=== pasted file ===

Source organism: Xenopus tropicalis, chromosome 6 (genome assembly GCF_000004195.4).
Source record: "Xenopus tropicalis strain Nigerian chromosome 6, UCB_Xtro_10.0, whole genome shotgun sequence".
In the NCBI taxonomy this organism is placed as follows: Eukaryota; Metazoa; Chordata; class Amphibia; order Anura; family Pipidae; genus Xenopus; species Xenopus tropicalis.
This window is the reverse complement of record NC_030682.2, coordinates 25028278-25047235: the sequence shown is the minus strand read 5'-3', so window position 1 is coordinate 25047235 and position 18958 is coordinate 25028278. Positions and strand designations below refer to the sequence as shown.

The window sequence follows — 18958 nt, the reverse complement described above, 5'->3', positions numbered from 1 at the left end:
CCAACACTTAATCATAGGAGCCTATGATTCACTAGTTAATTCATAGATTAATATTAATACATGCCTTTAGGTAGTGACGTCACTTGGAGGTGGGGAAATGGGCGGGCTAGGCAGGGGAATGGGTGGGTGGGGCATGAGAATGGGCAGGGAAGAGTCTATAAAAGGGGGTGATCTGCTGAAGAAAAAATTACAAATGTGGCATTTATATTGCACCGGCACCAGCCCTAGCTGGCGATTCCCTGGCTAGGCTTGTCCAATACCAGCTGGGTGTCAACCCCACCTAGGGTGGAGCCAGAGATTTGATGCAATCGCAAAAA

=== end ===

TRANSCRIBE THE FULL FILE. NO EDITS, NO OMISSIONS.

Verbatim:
Source organism: Xenopus tropicalis, chromosome 6 (genome assembly GCF_000004195.4).
Source record: "Xenopus tropicalis strain Nigerian chromosome 6, UCB_Xtro_10.0, whole genome shotgun sequence".
In the NCBI taxonomy this organism is placed as follows: Eukaryota; Metazoa; Chordata; class Amphibia; order Anura; family Pipidae; genus Xenopus; species Xenopus tropicalis.
This window is the reverse complement of record NC_030682.2, coordinates 25028278-25047235: the sequence shown is the minus strand read 5'-3', so window position 1 is coordinate 25047235 and position 18958 is coordinate 25028278. Positions and strand designations below refer to the sequence as shown.

The window sequence follows — 18958 nt, the reverse complement described above, 5'->3', positions numbered from 1 at the left end:
CCAACACTTAATCATAGGAGCCTATGATTCACTAGTTAATTCATAGATTAATATTAATACATGCCTTTAGGTAGTGACGTCACTTGGAGGTGGGGAAATGGGCGGGCTAGGCAGGGGAATGGGTGGGTGGGGCATGAGAATGGGCAGGGAAGAGTCTATAAAAGGGGGTGATCTGCTGAAGAAAAAATTACAAATGTGGCATTTATATTGCACCGGCACCAGCCCTAGCTGGCGATTCCCTGGCTAGGCTTGTCCAATACCAGCTGGGTGTCAACCCCACCTAGGGTGGAGCCAGAGATTTGATGCAATCGCAAAAA